> On 08/23/09 09:42, Dan Magenheimer wrote:
> > While I'm hoping that this is true, I am skeptical. The
> > PV time algorithm does depend on TSC accuracy for interpolating
> > over short intervals doesn't it?
> Yes, it extrapolates, assuming that in the absence of power
> events, etc,
> the tsc is stable over a period of a few seconds on a given CPU.
A lot can happen in a few seconds...
> > does the SMP PV guest maintain time properly?
> It uses timing parameters from Xen.
> If Xen can't keep track of the tsc
> and events which affect it and provides bad info, it will fail.
Let's assume that Xen CAN keep track.
How does the PV guest know if Xen's timing parameters change?
Is it required to remember Xen's timing parameters from the last
time it checked and compare them with this time?
> The ABI never
> assumes that the tsc is synchronized between CPUs, or that they're
> running at even approximately the same rate.
This is a shame, given that it IS synchronized between CPUs
and they ARE running at exactly the same rate on the vast majority
of future (single-socket multi-core) systems. Especially given that the
alternative is one-to-three orders of magnitude slower.
> The main risk is having the CPU asynchronously change speed under Xen,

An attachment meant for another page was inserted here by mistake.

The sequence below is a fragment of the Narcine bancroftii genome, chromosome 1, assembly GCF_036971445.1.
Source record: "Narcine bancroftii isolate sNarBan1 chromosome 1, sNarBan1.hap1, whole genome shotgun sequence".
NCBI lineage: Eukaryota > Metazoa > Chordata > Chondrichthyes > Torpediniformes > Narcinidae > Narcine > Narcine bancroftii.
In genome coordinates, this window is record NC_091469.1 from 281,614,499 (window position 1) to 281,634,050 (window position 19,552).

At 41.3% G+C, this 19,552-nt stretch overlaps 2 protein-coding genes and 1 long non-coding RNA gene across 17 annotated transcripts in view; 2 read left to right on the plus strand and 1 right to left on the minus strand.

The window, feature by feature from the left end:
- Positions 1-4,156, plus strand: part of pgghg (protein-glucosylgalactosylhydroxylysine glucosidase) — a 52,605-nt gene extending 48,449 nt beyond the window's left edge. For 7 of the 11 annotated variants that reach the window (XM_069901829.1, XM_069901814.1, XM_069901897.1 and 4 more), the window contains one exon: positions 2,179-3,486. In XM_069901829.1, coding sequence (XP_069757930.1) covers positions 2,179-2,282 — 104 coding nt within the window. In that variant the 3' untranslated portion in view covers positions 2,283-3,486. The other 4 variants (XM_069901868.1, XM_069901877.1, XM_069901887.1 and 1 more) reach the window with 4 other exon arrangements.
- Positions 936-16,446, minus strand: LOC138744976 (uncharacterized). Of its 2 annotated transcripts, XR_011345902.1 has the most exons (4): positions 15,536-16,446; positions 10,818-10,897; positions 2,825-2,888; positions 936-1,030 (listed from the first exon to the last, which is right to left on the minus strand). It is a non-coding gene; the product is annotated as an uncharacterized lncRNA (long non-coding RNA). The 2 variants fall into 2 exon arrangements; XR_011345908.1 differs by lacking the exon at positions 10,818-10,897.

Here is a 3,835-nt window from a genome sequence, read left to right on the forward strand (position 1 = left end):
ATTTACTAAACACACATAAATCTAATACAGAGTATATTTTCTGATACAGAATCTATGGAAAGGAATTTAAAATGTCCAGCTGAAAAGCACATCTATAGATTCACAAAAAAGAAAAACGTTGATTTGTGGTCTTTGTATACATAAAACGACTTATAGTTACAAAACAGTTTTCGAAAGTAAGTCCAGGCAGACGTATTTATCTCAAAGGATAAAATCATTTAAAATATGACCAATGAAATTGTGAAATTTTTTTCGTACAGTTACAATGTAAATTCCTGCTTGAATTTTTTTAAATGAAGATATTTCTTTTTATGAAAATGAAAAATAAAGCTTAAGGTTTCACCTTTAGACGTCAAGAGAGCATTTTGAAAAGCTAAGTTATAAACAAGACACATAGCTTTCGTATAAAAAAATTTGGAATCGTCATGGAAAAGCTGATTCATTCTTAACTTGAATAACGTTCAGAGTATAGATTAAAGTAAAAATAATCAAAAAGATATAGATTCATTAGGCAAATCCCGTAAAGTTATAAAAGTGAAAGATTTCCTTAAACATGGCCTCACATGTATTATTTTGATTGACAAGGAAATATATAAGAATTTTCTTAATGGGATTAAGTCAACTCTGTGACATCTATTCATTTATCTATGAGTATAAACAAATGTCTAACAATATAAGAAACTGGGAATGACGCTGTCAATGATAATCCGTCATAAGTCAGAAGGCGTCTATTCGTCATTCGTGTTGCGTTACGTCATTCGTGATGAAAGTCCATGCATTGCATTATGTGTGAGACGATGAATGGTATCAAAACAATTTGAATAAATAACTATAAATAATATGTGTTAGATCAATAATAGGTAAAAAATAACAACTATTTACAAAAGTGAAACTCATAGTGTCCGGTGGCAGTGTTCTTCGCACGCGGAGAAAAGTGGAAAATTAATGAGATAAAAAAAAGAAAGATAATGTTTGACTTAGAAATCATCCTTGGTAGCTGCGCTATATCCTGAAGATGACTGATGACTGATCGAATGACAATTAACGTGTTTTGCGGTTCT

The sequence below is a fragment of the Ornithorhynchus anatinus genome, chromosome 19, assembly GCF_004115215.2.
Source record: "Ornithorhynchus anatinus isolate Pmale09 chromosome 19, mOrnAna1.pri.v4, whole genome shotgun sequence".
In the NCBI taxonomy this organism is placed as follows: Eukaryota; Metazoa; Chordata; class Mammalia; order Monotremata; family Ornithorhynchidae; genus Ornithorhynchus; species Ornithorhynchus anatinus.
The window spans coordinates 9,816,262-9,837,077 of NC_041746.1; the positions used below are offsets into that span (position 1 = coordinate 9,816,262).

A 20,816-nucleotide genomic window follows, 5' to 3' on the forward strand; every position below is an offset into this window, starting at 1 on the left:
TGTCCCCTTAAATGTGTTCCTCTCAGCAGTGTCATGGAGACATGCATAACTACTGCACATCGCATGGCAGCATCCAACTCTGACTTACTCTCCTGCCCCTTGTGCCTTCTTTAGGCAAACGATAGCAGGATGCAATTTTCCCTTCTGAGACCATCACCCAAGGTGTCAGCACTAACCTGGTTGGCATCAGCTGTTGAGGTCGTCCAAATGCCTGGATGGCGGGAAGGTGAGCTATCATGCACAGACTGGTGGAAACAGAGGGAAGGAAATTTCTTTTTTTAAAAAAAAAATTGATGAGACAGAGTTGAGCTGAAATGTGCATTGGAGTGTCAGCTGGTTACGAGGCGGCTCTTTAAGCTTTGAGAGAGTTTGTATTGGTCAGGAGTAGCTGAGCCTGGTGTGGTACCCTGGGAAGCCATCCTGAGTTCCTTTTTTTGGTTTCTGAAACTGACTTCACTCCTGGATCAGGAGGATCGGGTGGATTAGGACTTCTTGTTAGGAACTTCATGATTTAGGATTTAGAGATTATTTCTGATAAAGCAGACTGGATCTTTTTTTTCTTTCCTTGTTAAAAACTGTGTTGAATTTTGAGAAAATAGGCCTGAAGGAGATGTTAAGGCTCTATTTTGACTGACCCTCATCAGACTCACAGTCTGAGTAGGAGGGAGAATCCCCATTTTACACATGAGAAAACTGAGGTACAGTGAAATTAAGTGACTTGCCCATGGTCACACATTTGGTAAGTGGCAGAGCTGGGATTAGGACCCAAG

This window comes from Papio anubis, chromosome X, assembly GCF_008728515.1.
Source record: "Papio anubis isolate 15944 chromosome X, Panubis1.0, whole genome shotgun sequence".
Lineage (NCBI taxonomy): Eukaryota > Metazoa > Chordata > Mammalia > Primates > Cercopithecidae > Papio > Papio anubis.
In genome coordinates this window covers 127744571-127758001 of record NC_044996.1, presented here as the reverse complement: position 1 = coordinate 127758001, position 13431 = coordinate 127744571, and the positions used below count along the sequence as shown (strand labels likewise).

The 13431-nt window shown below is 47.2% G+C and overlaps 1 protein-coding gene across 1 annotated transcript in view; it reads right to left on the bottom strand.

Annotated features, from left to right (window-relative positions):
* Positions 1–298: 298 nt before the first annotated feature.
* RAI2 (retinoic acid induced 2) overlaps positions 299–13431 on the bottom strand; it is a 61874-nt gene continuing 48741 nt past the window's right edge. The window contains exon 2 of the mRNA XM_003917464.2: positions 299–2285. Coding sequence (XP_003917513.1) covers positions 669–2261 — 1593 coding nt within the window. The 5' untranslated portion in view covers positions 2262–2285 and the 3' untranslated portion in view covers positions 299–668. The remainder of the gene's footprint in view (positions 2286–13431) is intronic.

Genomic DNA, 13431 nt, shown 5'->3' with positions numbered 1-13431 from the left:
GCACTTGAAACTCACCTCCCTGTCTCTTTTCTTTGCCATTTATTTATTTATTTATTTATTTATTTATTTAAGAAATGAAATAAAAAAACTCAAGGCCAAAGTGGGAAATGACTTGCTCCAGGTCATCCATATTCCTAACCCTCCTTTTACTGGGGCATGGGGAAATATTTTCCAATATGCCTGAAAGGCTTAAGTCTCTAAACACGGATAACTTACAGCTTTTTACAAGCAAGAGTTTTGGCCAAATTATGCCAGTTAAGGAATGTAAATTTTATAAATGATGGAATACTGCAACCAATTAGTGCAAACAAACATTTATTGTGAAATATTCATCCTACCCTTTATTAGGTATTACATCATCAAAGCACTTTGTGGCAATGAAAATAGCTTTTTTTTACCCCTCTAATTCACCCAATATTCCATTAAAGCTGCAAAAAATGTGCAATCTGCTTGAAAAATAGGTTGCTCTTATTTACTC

> with either no notification or a delayed notification (like thermal
> events). Any synchronous speed change can be dealt with.
I guess I need to understand this better.
> > And even if it does, this doesn't help applications that read
> > TSC directly (which, admittedly, they shouldn't, but since
> > the processor vendors have made TSC much "safer" on most
> > systems, which will probably soon account for >90% of systems
> > shipped, SMP app direct use of TSC will likely become more
> Right. That's basically not supported under Linux, except as part of
> certain ABIs like vgettimeofday (which is functionally
> identical to the
> Xen PV clock ABI).
Again, a shame. I'm learning that it is not uncommon for unprivileged
code to sample "time" tens of thousands or even hundreds of thousands
of times per processor per second. Trapping all app rdtscs or Linux
going to HPET or PIT just doesn't cut it if the frequency is
this high. If TSC is "safe" 99.99% of the time, it sure would
be nice if those apps could use rdtsc.
I'm trying to find a solution that allows this to be supported
in a virtual environment (without huge loss of performance).
And I think I might have one.
> > It's dom0. I do see get an IP but it varies pretty widely from
> > sample (of '0') to sample and I haven't tried a symbol lookup
> > yet because I fear they will be buried in layers of block drivers
> > I'm still hoping for some clue without digging that deep...
> > All I've presumably done (assuming my patch doesn't have a weird
> > bug) is make rdtsc slower.
> It's presumed to be fast in a number of places, but it shouldn't cause
> it to fail. Maybe some race is coming up. If you just revert the
> register write to make rdtsc trap, does it still hang?
I just got a big clue... the next line of console output in a
successful boot AFTER the EXT3-fs mounting message is from
the Real Time Clock Driver. That sounds like something that
might be affected by rdtsc changes.
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